This book traces the trajectory of John J. McDermott’s philosophical career through a selection of his essays. Many were originally occasional pieces and address specific issues in American thought and culture. Together they constitute a mosaic of McDermott’s philosophy, showing its roots in an American conception of experience. Though he draws heavily on the thought of William James and the pragmatists, McDermott has his own unique perspective on philosophy and American life. He presents this to the reader (...) in exquisitely crafted prose. Drawing inspiration from American history, from existentialist themes, and from personal experiences, he offers a dramatic consideration of our culture’s failures and successes.McDermott crosses disciplinary boundaries to draw on whatever works to help make sense of theissues with which he is dealing—issues rooted in medical practice, political events, pedagogical habits, and the worlds of the arts. His work thus resists simple categorization. It is precisely this that makes his vibrant prose appealing to so many both inside and outside the world of American philosophy. (shrink)
One central strand in Quine's criticism of common-sense notions of linguistic meaning is an argument from the holism of empirical content. This paper explores (with many digressions) the several versions of the argument, and discovers them to be uniformly bad. There is a kernel of truth in the idea that ?holism?, in some sense, ?undermines the analytic?synthetic distinction?, in some sense; but it has little to do with Quine's radical empiricism, or his radical scepticism about meaning.
An objection is presented to Lewisâs analysis of counterfactual conditionals in terms of relative closeness of possible worlds. The objection depends on no special assumptions about the âcloser-thanâ relation. The argument also casts doubt on Lewisâs claim that Antecedent Strengthening fails for counterfactuals.
The subject of consciousness, long shunned by mainstream psychology and the scientific community, has over the last two decades become a legitimate topic of scientific research. One of the most thorough attempts to formulate a theory of consciousness has come from Bernard Baars, a psychologist working at the Wright Institute. Baars proposes that consciousness is the result of a Global Workspace in the brain that distributes information to the huge number of parallel unconscious processors that form the rest of the (...) brain. This paper critiques the central hypothesis of Baars' theory of consciousness. (shrink)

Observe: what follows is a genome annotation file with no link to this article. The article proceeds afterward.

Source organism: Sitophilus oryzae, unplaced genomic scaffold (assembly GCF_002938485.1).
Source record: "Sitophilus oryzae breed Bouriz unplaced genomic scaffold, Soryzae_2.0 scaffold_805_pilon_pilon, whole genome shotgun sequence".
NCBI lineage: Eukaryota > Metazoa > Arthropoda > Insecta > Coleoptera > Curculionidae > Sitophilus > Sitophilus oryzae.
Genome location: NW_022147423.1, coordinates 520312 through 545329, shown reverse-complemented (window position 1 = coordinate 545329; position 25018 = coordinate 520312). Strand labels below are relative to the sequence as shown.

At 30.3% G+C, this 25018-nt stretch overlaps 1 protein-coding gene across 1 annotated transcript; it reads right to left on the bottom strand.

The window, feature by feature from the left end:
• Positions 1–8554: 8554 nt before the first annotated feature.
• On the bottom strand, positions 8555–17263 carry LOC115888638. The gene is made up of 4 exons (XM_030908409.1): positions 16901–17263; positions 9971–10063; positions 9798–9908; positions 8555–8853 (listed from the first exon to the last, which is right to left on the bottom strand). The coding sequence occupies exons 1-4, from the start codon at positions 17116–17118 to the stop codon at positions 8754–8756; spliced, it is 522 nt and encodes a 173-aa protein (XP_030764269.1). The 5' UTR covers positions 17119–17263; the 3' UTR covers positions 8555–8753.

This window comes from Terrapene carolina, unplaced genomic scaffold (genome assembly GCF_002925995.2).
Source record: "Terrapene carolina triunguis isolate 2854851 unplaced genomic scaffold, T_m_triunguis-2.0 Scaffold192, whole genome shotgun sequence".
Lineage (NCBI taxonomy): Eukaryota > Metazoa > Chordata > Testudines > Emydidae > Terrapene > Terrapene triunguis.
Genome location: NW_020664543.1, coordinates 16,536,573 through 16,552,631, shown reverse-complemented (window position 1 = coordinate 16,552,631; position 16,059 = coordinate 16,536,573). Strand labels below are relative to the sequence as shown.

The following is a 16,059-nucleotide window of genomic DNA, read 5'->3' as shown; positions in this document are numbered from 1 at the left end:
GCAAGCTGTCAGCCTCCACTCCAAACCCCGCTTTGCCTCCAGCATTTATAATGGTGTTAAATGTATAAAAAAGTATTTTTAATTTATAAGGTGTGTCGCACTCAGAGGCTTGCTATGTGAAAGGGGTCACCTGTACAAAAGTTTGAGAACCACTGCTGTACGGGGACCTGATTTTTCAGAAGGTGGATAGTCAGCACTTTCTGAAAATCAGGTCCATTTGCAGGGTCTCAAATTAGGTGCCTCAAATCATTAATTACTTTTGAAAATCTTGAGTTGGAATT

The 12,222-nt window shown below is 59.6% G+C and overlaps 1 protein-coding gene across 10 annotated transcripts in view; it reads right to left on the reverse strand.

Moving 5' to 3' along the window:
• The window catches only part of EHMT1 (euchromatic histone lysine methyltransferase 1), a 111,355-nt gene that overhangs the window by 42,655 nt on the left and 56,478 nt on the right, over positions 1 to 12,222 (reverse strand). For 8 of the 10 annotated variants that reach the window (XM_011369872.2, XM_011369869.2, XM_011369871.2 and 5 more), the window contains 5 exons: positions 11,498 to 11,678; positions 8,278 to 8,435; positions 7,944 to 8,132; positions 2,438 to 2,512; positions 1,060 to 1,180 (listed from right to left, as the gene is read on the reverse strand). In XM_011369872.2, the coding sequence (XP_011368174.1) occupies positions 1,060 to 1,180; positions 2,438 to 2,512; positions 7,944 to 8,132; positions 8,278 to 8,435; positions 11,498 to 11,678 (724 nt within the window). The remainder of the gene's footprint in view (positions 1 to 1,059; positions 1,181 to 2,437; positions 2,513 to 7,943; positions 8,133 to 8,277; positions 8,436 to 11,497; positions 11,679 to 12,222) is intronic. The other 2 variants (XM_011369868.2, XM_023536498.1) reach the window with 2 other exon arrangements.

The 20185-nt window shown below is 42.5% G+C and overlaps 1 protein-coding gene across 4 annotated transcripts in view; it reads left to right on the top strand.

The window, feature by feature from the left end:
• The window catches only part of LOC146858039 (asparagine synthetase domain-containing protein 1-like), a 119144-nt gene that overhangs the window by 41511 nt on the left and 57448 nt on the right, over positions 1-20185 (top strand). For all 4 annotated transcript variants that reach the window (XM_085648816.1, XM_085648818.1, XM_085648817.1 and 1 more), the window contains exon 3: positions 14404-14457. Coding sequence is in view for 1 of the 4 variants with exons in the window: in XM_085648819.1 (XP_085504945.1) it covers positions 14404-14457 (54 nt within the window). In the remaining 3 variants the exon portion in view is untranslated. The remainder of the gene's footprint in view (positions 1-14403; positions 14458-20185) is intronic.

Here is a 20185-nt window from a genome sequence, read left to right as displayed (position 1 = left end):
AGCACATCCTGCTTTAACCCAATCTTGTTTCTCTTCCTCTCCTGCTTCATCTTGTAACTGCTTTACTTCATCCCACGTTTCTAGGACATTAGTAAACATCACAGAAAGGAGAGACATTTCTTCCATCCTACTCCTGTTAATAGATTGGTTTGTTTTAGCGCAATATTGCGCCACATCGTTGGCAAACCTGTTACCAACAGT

Deflationists say that the equivalence between ‘p is true’ and p is all there is to the meaning of ‘true’. “Use” theories generally construe meaning as acceptance conditions. I argue: (i) there are certain obvious objections to a deflationary theory of truth so formulated; but (ii) they can be overcome if we employ a graded notion of use, i.e. a notion of assertability; but (iii) there appear to be certain further difficulties which cannot be overcome in this way.
Quine's key argument against intentional psychology is that belief ascriptions have no determinate empirical content unless we take facts about linguistic meaning for granted, but meaning claims have no determinate empirical content unless we take belief for granted. I try to show that, on the contrary, an intentional psychology can explain behaviour without relying on any concept of meaning.
Stevan Harnad correctly perceives a deep problem in computationalism, the hypothesis that cognition is computation, namely, that the symbols manipulated by a computational entity do not automatically mean anything. Perhaps, he proposes, transducers and neural nets will not have this problem. His analysis goes wrong from the start, because computationalism is not as rigid a set of theories as he thinks. Transducers and neural nets are just two kinds of computational system, among many, and any solution to the semantic problem (...) that works for them will work for most other computational systems. (shrink)
In this note I discuss what seems to be a new kind of counterexample to Lewis’s account of counterfactuals. A coin is to be tossed twice. I bet on ‘Two heads’, and I win. Common sense says that (1) is false. But Lewis’s theory says that it is true. (1) If at least one head had come up, I would have won.
Common sense suggests that counterfactuals are capable of truth and falsity, and that their truth values depend on more than just the actual course of events. Projectivists, like Mackie, deny the first; reductivists, like Lewis, deny the second. I criticize Mackie's and Lewis's theories, thereby defending realism. There are parallel issues and positions concerning the other concepts of the natural necessity family. A realist theory may also have a positive part, consisting of an account of some of the conceptual relations (...) within this family. I try to cast light on the counterfactual by postulating a relation of accessibility between possible worlds - accessibility at the 'point' at which an event occurs. (shrink)